At Inside Higher Ed, Stephen Brockmann, a prof of German at Carnegie Mellon, offers an essay that is in part an obituary for the academic humanities and an indictment of academia’s (and the larger culture’s) negligence in allowing the death to occur.
We humanists inherited a tradition more or less intact, with all its strengths and weaknesses, but it appears highly likely that we will not be able or willing to pass it on […] That is a signal failure, and it is one for which we will pay dearly.
And what has replaced it?
In our culture we know quite well what that is: the belief in money, in business, in economics, and in popular culture. That is our real religion, and it has largely triumphed over any tradition, either progressive or tyrannical. It is no more a coincidence that business is the most popular major in the United States today than it was that theology was one of the major fields of the 1700s.
In a related note, I was talking to my kids today about Wordsworth’s Preface to the Second Edition of Lyrical Ballads. I told them that he thought
[…A] multitude of causes, unknown to former times, are now acting with a combined force to blunt the discriminating powers of the mind, and, unfitting it for all voluntary exertion, to reduce it to a state of almost savage torpor. The most effective of these causes are the great national events which are daily taking place, and the increasing accumulation of men in cities, where the uniformity of their occupations produces a craving for extraordinary incident, which the rapid communication of intelligence hourly gratifies. to this tendency of life and manners the literature and theatrical exhibitions of the country have conformed themselves. The invaluable works of our elder writers, I had almost said the works of Shakespeare and Milton, are driven into neglect by frantic novels, sickly and stupid German Tragedies, and deluges of idle and extravagant stories in verse.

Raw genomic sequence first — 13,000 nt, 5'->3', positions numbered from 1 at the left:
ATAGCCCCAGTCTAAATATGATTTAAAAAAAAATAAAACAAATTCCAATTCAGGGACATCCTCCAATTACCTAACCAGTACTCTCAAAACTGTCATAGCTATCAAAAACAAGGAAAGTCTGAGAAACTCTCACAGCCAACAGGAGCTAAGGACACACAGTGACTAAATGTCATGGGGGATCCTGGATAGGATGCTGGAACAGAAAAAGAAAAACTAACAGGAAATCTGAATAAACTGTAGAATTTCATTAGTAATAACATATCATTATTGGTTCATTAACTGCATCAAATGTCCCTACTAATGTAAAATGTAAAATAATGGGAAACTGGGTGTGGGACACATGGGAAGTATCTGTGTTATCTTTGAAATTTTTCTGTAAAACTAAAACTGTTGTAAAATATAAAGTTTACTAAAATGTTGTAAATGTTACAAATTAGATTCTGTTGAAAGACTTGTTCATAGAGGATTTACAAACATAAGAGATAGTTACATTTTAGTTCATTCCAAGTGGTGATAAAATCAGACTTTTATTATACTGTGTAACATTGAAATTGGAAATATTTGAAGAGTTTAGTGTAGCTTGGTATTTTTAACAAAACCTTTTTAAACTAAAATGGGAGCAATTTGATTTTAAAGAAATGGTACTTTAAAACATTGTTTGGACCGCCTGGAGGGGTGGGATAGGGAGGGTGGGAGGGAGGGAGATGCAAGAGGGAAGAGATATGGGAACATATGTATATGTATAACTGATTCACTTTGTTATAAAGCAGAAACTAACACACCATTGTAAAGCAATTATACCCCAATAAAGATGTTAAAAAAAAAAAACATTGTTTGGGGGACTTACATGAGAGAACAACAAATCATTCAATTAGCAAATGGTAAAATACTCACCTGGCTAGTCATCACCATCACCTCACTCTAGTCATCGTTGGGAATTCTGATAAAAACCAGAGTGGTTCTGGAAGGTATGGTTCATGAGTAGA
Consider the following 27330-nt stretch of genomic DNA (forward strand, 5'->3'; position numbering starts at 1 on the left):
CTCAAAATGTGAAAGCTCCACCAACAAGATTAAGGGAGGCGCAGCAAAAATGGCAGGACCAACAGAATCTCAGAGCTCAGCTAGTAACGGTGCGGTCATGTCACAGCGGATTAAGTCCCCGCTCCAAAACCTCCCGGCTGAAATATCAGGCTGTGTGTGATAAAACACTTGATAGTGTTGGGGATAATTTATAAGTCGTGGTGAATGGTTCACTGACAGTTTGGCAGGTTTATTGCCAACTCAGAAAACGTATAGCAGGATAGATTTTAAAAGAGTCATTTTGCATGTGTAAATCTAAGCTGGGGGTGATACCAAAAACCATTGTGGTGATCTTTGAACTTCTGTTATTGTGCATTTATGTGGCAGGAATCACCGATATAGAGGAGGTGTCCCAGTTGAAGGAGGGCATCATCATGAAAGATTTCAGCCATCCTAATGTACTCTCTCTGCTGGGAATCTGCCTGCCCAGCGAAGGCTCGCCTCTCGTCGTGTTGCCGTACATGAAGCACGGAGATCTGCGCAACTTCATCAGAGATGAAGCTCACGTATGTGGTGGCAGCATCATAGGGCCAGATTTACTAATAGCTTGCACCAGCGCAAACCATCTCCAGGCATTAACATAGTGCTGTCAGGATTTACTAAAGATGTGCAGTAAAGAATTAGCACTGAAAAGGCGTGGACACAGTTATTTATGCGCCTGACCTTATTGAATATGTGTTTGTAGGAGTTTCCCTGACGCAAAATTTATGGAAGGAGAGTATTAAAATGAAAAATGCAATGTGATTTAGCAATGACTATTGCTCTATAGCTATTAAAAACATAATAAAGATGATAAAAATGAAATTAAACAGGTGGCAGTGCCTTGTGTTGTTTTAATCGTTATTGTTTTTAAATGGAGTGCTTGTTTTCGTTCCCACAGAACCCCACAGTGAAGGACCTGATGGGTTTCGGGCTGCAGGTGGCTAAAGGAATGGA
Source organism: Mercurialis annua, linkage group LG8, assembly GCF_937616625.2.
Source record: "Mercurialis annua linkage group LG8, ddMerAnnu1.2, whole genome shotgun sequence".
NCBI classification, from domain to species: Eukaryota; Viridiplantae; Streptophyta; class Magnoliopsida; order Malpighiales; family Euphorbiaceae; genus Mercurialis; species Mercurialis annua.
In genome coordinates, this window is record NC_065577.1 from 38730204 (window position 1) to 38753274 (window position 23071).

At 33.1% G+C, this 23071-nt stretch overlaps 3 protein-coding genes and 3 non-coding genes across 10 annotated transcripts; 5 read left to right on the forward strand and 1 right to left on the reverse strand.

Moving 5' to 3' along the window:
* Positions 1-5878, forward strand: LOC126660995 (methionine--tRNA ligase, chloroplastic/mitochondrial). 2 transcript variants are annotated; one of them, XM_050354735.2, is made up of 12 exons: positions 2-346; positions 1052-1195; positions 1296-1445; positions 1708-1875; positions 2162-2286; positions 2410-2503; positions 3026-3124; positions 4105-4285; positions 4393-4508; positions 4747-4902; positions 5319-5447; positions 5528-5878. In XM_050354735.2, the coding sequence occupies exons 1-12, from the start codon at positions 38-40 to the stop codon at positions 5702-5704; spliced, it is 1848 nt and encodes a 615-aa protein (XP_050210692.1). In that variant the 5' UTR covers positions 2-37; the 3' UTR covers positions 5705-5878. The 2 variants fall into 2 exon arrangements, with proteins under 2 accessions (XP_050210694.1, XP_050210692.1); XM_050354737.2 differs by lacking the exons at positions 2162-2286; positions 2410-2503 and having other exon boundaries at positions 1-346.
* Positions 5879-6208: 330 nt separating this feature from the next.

Wordsworth even said he probably couldn’t do enough to offset that, and he didn’t know how much worse it would get — there were no Kardashians in the Lake District. But he did what he thought he could, and so does Brockmann:
[I]t would be more constructive to save what we can and pass it along to the next generation. They are waiting, and we have a responsibility.
I guess that’s what I try to do, as well. But at the end of class, I’m haunted by a vision flashing on my inward eye, and it isn’t Wordsworth’s daffodils.